Renaldo Bryant2012-02-07T13:56:53-06:00

I think you have to understand the past. You have to take a critical look at the history of development in local terms first and then make the connections to the larger world. In the 1980s drugs flooded into the Gulf from the Latin American countries and effected the social development of the Deep South. Our own government was involved in some of the drug trafficking that started the decline of the urban areas. Public education and expanding drug use do not work well together. First you have to recognize the power that hollowed out the city. The Black middle class never demanded that the government stop the importation of drugs and the commercialization of thug culture. The public should demand that drugs be absent from our schools. The Hawkins Field drug entrepot, Baggett case, Starsky Redd case, & the Frank Melton fiasco highlight the continuing theme of thuggery uniting with white power...


I'm not interested in term-limit questions, or getting anyone to pledge to them), and I try to never ask a yes-or-no question, but the other ones look good. Thanks to both of you. I've long considered doing a JFP Race Issue (just watch some heads explode over that one!) where we (meaning all sorts of voices) explore complicated race issues such as these y'all are discussing, and not just Black History Month-type stuff (which is fine, but seldom gets people thinking such as this kind of conversation). Reading this is motivational.


Well, a why or why not follow up would take it out of the "yes or no" I think. I dont think Ward 3 needs another councilperson with a "career politician" mentality. The spectre of the last councilman looms large. This vote will truly decide if theyre ready to move on. Any candidate thats against them should raise a flag! Just a thought


No, yes-or-no questions draw completely different kinds of answers, and usually empty sound bites, thus derailing the possibility of getting an intelligent answer. Good journalists should never use them. Determining whether someone is a "career politician" is a different question from term limits. Sure, Stokes was there forever -- but people voted for him. Likewise, Melton swept into the mayor's office on a wave of change, and he was a certifiable disaster. And I'm personally not a fan of telling people who they can and cannot vote for and am not sure government should play that role. So it's not question I care to waste my time on when there are so many more pressing issues to discuss.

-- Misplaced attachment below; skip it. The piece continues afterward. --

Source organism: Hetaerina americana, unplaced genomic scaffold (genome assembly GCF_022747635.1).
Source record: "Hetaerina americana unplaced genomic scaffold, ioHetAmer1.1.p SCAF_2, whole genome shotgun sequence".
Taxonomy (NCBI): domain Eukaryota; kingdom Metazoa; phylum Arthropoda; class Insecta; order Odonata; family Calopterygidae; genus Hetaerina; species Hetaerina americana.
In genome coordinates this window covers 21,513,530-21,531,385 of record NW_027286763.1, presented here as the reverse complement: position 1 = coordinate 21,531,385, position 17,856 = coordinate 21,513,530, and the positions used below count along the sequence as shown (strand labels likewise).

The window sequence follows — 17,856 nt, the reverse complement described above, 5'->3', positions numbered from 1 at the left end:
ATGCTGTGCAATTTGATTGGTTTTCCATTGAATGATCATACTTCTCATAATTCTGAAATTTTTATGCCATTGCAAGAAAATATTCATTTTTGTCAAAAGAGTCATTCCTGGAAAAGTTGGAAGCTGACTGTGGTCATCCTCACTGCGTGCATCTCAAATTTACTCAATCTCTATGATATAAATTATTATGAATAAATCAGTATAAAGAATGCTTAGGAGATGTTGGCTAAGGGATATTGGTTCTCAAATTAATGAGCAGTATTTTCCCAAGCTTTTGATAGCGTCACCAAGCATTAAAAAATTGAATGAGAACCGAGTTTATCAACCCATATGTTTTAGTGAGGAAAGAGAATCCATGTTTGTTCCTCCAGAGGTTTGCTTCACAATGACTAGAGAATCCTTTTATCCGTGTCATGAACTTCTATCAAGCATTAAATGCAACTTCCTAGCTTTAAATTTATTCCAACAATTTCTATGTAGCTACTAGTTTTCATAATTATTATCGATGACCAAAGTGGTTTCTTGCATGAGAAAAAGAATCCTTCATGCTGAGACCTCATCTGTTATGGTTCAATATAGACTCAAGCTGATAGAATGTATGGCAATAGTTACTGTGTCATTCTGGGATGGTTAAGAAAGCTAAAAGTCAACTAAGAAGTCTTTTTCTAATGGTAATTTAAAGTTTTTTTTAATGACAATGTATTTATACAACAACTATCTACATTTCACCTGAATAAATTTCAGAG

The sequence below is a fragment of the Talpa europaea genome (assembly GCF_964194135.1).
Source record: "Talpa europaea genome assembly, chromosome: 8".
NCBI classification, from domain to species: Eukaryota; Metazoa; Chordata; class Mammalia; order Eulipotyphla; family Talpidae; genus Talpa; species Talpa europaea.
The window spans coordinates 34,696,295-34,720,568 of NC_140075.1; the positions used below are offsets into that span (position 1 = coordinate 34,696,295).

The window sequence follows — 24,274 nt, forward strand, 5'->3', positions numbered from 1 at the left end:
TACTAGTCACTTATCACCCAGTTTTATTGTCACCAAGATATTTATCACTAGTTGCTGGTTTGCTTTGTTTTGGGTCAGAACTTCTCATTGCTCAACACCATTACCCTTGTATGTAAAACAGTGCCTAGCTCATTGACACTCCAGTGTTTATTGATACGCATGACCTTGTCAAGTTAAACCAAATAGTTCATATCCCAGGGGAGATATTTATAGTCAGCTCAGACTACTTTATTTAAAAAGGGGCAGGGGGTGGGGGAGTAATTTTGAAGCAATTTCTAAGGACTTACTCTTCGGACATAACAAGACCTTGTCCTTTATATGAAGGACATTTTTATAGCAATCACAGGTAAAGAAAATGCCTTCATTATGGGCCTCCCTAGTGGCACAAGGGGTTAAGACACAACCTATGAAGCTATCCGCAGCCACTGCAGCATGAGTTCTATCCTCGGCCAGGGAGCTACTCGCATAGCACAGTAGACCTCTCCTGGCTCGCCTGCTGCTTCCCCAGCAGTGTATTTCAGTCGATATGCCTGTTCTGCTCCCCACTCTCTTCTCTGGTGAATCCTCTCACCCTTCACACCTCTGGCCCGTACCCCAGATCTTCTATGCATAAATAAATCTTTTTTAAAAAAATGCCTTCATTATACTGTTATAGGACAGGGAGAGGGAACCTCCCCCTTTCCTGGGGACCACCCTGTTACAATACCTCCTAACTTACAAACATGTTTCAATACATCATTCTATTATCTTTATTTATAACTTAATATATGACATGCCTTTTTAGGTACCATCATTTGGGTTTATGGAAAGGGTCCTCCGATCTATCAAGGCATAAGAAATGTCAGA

"Also, transforming Jxn has to be a metro concern, not just a Jxn proper concern. White Flight and residential segregation must be addressed......In the Jxn metro area, they don’t see any type of investment as a good one unless it is characterized in the most residentially segregated areas of the metro." Renaldo - I got you on the "what" and the "why", which you are very thorough with - but I would like to know "how" would anyone convence "them or they" that residential segregation is whats slowing down progress and not just one particular demographic (blacks and/or whites) having an adverse affect on progress?

Duan C.2012-02-07T16:14:49-06:00

Well, Donna, as a "good" journalist. In my day..a DAMN good one. Ive gotten plenty of broader answers by follwing up with a "why" or "why not". and honestly the WHY of Kenny Stokes holding office for 23 years is a relevant issue. The mindset that has existed causing him to be in office again and again is just as important as mentioning that "the people voted him in" Different journalists use different tactics I suppose. Just as my column suggests different Black folk approach issues diffrently. Government shouldnt intervene I agree. A ballot issue should be created and the people should vote. I honestly think theyd vote FOR them. But thats me. Further it kind of speaks to the issue that we've been discussing in this thread. Term limits stop "career politicians" IMO and infact I think deter potential candidates who are looking for squatters rights in an office once theyve figured out how to pander to their constituents. ...and Duan..GREAT question because judging from the comments I saw on that Byram story a few months back in the CL. youd be hard pressed to get ANYONE there to believe anything other than Black folks are the purveyors of doom and despair in the suburbs lol